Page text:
Part of modern warfare is leveraging the abundance of information being gathered in the digital age to actionable intelligence. Anika Torruella investigates the challenges of composing complex analysis in ‘grey’ environments based on enormous amounts of open-source, non-classified, and other raw intelligence data.
Open-source technologies have an undeniable role to play in transforming communication and defence industry processes. Cloud computing, wireless sensor networks, data-driven automation, machine-to-machine communication, and smart or adaptive systems promise to do more than improve operational efficiency.
“Obviously the threat landscape is changing,“ Keith Johnson, chief technology officer of Leidos Defense and Intelligence Group told Jane’s. “Threats are not necessarily as stationary as they once were. They’re evolving. The tradecraft of our adversaries is changing, and so we need to be more agile to speak to these new threats.”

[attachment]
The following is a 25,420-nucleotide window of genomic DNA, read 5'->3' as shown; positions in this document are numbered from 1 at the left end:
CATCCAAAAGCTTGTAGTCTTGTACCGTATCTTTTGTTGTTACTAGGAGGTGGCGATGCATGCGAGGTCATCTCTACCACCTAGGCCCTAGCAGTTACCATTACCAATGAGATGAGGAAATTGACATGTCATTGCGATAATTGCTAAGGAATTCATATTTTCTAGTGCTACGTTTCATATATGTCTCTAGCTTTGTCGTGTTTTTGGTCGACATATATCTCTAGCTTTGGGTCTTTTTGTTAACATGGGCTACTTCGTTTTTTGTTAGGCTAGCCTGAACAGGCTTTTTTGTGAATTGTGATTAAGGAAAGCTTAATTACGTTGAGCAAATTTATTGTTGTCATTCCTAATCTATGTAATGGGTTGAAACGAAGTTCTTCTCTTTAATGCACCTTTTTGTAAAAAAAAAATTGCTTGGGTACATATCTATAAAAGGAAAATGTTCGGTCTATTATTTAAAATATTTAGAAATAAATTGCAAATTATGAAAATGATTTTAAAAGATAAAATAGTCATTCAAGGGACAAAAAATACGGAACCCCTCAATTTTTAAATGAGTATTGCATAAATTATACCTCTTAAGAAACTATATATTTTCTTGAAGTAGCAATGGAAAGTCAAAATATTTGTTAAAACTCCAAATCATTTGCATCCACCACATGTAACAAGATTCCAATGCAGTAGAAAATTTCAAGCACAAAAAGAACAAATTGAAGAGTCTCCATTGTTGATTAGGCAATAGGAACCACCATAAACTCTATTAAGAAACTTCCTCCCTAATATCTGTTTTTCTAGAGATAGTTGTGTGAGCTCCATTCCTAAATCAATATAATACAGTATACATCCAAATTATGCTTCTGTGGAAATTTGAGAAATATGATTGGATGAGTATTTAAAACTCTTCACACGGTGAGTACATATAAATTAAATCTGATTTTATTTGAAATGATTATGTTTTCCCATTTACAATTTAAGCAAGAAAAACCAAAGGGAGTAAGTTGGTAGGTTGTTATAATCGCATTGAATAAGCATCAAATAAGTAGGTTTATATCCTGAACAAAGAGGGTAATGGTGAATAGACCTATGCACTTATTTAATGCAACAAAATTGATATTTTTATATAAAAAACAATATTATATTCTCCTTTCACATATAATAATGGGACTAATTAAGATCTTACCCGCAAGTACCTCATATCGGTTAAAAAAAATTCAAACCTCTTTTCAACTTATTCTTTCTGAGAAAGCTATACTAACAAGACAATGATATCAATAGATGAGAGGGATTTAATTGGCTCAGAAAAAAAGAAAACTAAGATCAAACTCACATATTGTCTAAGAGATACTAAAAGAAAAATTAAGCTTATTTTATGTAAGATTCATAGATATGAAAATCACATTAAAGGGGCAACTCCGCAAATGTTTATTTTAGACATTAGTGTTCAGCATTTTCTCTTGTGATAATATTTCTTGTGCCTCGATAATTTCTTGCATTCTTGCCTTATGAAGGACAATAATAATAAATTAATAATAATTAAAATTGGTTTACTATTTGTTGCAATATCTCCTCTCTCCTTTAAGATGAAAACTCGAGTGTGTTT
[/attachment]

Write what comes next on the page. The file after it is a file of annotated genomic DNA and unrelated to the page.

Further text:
“We are going to have to rethink how we do security, how we do this integration, and how do we protect from digital errors in the system. Ultimately, we are all moving to a greyer environment,” he added.
Above – Members of the US Naval Postgraduate School’s Common Operational Research Environment (CORE) Lab in 2012 who worked on innovative ways to analyse open-source information gleaned from social network sites. (US Navy/Kenneth Stewart)
“The potential of artificial intelligence [AI] and machine learning [ML] for the [US] Department of Defense [DoD] is particularly evident in three areas: intelligence, surveillance, and reconnaissance [ISR]; cybersecurity; and healthcare,” Major Jamie Davis, spokesperson for the US Office of the Assistant Secretary of Defense told Jane’s.